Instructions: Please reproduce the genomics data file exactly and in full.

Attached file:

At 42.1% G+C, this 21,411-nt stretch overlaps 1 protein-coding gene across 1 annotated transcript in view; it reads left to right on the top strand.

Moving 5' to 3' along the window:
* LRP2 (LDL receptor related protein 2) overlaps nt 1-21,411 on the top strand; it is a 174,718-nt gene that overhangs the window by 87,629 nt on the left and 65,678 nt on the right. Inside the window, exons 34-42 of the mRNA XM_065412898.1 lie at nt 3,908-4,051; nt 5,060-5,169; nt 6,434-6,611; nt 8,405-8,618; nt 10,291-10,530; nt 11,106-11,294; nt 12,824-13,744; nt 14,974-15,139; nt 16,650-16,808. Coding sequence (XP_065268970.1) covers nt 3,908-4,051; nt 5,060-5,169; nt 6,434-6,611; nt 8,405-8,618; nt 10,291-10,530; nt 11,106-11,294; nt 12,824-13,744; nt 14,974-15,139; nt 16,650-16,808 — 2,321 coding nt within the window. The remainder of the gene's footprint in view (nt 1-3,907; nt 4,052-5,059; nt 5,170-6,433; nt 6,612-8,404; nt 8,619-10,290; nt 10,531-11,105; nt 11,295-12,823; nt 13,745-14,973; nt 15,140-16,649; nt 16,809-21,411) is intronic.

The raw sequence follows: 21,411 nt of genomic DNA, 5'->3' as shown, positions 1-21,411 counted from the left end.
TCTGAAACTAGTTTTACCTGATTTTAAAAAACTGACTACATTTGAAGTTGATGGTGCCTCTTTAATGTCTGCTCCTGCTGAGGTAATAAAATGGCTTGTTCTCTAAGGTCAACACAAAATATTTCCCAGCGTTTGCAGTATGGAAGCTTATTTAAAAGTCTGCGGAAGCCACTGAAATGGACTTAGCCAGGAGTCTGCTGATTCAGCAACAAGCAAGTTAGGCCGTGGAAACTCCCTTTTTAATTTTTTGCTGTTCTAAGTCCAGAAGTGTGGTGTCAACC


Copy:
At 42.1% G+C, this 21,411-nt stretch overlaps 1 protein-coding gene across 1 annotated transcript in view; it reads left to right on the top strand.

Moving 5' to 3' along the window:
* LRP2 (LDL receptor related protein 2) overlaps nt 1-21,411 on the top strand; it is a 174,718-nt gene that overhangs the window by 87,629 nt on the left and 65,678 nt on the right. Inside the window, exons 34-42 of the mRNA XM_065412898.1 lie at nt 3,908-4,051; nt 5,060-5,169; nt 6,434-6,611; nt 8,405-8,618; nt 10,291-10,530; nt 11,106-11,294; nt 12,824-13,744; nt 14,974-15,139; nt 16,650-16,808. Coding sequence (XP_065268970.1) covers nt 3,908-4,051; nt 5,060-5,169; nt 6,434-6,611; nt 8,405-8,618; nt 10,291-10,530; nt 11,106-11,294; nt 12,824-13,744; nt 14,974-15,139; nt 16,650-16,808 — 2,321 coding nt within the window. The remainder of the gene's footprint in view (nt 1-3,907; nt 4,052-5,059; nt 5,170-6,433; nt 6,612-8,404; nt 8,619-10,290; nt 10,531-11,105; nt 11,295-12,823; nt 13,745-14,973; nt 15,140-16,649; nt 16,809-21,411) is intronic.

The raw sequence follows: 21,411 nt of genomic DNA, 5'->3' as shown, positions 1-21,411 counted from the left end.
TCTGAAACTAGTTTTACCTGATTTTAAAAAACTGACTACATTTGAAGTTGATGGTGCCTCTTTAATGTCTGCTCCTGCTGAGGTAATAAAATGGCTTGTTCTCTAAGGTCAACACAAAATATTTCCCAGCGTTTGCAGTATGGAAGCTTATTTAAAAGTCTGCGGAAGCCACTGAAATGGACTTAGCCAGGAGTCTGCTGATTCAGCAACAAGCAAGTTAGGCCGTGGAAACTCCCTTTTTAATTTTTTGCTGTTCTAAGTCCAGAAGTGTGGTGTCAACC